Does Your Doubt Fool You or Fuel You?
Have you ever doubted your faith? God’s goodness? God’s sovereignty? Doubted that the way God’s Word tells us to live is really the best way? I’ve never met anyone who hasn’t wrestled with at least some of these doubts, so I’m sure you have too. These doubts actually all play a significant part in my story.
Having been raised in Christian home I began to doubt my faith in High School when I was exposed to more and more people who didn’t believe, or who believed in other gods. This led me to deeply question why I believed what I believed and if there is any basis to it, besides “because a group of people believe it.”
In Luke chapter 1 we have two interactions with doubting people: Zechariah and Mary. An angel appears to Zechariah and tell him that his wife (Elizabeth) will become pregnant despite her age and her “barrenness.” Zachariah’s reply: “How shall I know this? For I am old and my wife is advanced in years.” Zachariah’s response gets him a punishment of not being able to talk until all the angel said takes place. Just a few verses later (although it was about 6 months) and angel appears to Mary with another audacious proclamation; “You shall conceive in your womb and bear a son…” Mary’s response seems to parallel Zechariah’s. “How will this be, since I am a Virgin.” What’s weird about this interaction is that no punishment is given to Mary’s doubt-filled question. Mary’s response at the end of her conversations with the angel reveals a possible difference of how she asked the question. “Behold, I am the servant of the Lord; let it be to me according to your word.”
Both Zechariah and Mary were given information that was understandably hard to believe yet they were treated differently; one scolded, one given an explanation. What could this mean? Mary’s response shows a heart that, despite her doubt, uses God’s promise to fuel her actions. While doubt is present, her response won’t change because of it. She is God’s servant and what He asks of her she will do. Zechariah allows his doubt to fool him. His question is not asked to gain understanding of an obedience he is already committed to. His question is laced with “this can’t be done.” Instead of using his doubt to fuel his question and his obedience, it fools him to disbelief… but here’s the thing… God still uses him!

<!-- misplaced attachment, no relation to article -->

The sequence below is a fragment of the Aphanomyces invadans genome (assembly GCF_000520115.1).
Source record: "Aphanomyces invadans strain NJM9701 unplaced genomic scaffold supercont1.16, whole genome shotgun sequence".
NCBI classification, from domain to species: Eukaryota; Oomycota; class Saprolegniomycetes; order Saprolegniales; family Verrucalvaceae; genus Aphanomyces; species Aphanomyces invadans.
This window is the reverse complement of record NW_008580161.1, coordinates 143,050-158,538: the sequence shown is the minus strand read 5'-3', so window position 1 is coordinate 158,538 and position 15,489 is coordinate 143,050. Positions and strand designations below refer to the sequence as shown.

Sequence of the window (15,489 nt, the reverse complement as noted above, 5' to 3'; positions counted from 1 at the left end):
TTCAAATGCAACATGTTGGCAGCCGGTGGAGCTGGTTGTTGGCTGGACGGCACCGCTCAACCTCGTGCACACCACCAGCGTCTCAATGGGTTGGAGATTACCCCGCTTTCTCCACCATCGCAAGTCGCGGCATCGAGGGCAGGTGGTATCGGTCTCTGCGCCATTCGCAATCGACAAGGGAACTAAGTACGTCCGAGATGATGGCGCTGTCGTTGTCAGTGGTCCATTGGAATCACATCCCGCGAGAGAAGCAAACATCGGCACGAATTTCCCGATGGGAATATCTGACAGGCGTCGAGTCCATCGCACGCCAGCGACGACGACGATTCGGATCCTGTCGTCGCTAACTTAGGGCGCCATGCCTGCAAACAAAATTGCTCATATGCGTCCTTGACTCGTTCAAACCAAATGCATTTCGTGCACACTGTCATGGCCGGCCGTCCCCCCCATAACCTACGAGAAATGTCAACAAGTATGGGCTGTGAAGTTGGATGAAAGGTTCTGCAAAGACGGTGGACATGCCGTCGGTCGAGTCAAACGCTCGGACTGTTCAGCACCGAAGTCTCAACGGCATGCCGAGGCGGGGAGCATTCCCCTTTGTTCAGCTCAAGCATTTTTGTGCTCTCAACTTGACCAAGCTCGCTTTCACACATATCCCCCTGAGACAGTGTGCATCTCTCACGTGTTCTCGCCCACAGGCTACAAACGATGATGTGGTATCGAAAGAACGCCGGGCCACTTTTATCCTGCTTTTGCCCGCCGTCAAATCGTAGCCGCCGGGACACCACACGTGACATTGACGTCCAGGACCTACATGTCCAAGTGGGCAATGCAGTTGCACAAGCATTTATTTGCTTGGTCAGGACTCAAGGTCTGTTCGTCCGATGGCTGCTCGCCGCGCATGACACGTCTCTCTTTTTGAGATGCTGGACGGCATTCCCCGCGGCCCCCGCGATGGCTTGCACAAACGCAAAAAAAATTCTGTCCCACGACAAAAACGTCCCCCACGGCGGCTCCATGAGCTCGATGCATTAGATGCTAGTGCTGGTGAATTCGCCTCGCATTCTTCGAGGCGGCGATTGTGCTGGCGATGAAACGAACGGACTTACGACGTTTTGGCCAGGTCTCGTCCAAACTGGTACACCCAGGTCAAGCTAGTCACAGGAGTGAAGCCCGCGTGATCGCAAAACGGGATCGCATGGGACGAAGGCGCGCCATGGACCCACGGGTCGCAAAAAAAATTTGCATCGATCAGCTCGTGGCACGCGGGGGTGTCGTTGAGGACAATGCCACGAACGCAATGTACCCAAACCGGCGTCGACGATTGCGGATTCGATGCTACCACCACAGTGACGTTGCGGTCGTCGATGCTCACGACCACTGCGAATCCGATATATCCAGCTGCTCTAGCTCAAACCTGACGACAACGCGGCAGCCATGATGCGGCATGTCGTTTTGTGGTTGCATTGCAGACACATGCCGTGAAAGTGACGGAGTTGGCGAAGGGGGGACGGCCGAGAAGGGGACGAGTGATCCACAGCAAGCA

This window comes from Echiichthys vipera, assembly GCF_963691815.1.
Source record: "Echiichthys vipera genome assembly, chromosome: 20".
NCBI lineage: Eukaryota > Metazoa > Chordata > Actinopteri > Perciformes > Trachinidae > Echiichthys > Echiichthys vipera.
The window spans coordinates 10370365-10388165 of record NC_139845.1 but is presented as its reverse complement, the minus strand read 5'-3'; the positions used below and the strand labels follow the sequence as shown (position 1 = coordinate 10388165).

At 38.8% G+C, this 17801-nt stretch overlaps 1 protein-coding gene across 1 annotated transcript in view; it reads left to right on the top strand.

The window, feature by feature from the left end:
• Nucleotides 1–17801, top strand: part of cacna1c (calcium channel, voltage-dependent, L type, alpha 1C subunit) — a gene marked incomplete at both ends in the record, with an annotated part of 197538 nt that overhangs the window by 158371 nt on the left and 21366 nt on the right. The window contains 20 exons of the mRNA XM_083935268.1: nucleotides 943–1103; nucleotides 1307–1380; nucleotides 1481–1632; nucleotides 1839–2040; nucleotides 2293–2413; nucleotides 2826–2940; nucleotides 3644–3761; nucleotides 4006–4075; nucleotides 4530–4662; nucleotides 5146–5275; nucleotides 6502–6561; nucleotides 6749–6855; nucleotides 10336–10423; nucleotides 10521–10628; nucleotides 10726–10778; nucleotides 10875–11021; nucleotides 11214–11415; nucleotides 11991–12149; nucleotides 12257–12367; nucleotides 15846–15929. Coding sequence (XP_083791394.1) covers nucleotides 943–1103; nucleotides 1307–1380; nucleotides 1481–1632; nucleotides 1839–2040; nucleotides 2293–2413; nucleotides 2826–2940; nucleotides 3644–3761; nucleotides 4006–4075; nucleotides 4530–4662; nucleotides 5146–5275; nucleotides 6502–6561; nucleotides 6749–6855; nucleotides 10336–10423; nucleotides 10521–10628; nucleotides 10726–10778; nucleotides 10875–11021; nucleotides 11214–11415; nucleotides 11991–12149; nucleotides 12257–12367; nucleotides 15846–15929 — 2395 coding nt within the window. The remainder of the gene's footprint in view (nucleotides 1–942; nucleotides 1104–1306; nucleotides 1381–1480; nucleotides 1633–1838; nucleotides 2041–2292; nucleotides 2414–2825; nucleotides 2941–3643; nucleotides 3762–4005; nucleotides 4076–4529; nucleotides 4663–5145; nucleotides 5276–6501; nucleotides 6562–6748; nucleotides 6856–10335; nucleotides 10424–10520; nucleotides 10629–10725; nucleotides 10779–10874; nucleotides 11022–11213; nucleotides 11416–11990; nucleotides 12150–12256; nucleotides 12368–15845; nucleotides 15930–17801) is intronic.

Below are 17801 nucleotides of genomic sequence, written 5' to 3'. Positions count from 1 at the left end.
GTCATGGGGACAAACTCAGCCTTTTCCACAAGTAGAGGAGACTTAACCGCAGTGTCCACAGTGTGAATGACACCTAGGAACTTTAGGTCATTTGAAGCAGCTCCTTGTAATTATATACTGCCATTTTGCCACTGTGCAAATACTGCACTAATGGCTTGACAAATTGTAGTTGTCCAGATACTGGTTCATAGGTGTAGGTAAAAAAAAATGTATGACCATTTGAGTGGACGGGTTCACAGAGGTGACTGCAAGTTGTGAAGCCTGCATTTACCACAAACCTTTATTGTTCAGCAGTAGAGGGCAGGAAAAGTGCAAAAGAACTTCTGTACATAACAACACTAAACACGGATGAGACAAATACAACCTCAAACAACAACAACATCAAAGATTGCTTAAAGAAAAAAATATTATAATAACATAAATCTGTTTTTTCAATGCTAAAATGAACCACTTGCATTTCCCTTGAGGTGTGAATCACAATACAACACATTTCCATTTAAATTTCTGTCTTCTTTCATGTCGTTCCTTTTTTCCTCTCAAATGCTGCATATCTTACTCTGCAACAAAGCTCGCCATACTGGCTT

The doubt that I faced in High School was not uncommon in many of my church friends, and, unfortunately, I’ve seen a number of them be fooled away from the truth of Christ, from a commitment to serve Him. By God’s grace, my doubt fueled me to look deeply into the claims, the philosophy, apologetics, and history of Christianity. It was my doubt that I leaned into to learn, grow, and seek truth, and on the other side of that doubt I found a richer relationship with God with a greater conviction of the truth claims of my faith.
So…may you realize you’re not alone in your doubt, and may you use your doubt to fuel you to deeper study and to seeking Truth. And may you know despite your doubts God can use you!
Here are some excellent resources if you're struggling with doubt:
The Reason for God -Tim Keller
Making Sense of God- Tim Keller
The Big Book of Bible Difficulties -Geisler and Howe
When Skeptics Ask - Geisler and Brooks
The Case for a Creator -Lee Strobel
The Case for Christ -Lee Strobel
The Case for Faith -Lee Strobel